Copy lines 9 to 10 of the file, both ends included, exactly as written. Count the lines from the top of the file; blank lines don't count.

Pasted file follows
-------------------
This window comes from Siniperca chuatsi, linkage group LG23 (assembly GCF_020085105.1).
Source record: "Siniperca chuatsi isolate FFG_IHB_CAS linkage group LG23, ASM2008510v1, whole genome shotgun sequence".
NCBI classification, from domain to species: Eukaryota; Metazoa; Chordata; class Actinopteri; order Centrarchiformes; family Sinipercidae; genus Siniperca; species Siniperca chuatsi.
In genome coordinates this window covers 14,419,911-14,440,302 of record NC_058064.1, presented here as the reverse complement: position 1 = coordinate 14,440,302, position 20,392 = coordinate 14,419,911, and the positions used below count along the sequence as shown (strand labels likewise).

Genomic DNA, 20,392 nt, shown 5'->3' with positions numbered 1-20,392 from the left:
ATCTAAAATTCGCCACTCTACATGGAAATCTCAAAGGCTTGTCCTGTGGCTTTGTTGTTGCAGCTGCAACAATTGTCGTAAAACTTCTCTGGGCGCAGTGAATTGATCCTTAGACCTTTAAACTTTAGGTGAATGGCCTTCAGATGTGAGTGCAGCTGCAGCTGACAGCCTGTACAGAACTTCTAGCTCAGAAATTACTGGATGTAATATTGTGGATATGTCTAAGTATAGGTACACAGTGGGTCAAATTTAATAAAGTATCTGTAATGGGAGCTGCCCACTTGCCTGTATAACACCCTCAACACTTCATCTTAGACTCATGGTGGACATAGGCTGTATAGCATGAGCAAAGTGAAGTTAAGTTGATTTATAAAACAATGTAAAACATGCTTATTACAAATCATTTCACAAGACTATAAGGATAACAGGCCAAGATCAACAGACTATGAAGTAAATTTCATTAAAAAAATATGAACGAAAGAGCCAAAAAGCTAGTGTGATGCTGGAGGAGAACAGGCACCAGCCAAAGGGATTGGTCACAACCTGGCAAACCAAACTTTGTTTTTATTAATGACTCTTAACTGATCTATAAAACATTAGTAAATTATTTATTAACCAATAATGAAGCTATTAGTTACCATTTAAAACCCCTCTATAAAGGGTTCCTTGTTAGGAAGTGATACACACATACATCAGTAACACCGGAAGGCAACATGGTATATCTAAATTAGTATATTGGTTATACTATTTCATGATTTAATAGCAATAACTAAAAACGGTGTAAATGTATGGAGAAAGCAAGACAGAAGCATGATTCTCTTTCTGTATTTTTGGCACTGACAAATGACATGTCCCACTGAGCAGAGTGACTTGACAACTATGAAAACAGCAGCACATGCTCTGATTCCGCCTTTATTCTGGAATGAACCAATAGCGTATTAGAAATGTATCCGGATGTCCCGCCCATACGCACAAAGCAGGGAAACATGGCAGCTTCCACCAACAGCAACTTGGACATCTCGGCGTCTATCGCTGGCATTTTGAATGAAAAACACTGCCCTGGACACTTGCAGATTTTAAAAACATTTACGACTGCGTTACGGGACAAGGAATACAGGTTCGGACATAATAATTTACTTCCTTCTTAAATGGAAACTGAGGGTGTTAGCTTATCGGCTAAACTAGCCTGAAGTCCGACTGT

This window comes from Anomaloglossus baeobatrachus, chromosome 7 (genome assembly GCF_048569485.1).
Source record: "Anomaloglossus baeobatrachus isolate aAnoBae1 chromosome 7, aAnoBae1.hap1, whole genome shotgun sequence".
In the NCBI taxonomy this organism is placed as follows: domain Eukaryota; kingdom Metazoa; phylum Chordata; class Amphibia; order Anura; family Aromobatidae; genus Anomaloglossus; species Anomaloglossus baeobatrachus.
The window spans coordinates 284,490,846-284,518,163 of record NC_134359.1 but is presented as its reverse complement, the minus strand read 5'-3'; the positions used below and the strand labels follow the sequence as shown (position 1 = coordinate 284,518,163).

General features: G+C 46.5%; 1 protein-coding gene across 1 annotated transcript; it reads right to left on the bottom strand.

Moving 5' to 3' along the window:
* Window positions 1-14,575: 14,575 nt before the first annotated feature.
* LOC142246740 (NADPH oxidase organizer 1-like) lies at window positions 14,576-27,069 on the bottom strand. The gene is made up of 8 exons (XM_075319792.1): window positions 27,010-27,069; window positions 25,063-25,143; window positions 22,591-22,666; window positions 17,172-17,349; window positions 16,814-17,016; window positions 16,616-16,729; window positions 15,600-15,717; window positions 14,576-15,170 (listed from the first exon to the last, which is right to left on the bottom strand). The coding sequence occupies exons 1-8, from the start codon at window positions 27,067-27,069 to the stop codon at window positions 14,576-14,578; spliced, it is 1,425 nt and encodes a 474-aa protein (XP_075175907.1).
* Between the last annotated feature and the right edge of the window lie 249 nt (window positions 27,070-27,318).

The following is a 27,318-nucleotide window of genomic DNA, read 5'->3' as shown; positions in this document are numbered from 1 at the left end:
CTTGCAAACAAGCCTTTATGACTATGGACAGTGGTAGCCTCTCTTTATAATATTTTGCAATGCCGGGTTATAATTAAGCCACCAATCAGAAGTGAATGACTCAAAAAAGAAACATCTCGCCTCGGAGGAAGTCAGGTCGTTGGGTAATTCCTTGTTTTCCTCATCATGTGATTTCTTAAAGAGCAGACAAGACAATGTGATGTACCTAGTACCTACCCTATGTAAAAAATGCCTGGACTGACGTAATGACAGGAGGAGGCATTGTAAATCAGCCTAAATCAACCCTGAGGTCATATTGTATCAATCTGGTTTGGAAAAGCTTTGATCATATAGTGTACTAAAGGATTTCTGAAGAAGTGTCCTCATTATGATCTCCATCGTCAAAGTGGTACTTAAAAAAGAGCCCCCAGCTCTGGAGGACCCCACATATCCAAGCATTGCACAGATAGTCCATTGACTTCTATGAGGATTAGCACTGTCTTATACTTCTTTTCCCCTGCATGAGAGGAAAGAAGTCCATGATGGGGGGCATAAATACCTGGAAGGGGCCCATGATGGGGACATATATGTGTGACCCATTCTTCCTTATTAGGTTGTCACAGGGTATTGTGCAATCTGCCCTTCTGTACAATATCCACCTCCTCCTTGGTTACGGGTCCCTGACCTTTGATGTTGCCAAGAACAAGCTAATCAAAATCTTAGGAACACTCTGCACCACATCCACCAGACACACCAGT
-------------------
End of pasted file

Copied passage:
In the NCBI taxonomy this organism is placed as follows: domain Eukaryota; kingdom Metazoa; phylum Chordata; class Amphibia; order Anura; family Aromobatidae; genus Anomaloglossus; species Anomaloglossus baeobatrachus.
The window spans coordinates 284,490,846-284,518,163 of record NC_134359.1 but is presented as its reverse complement, the minus strand read 5'-3'; the positions used below and the strand labels follow the sequence as shown (position 1 = coordinate 284,518,163).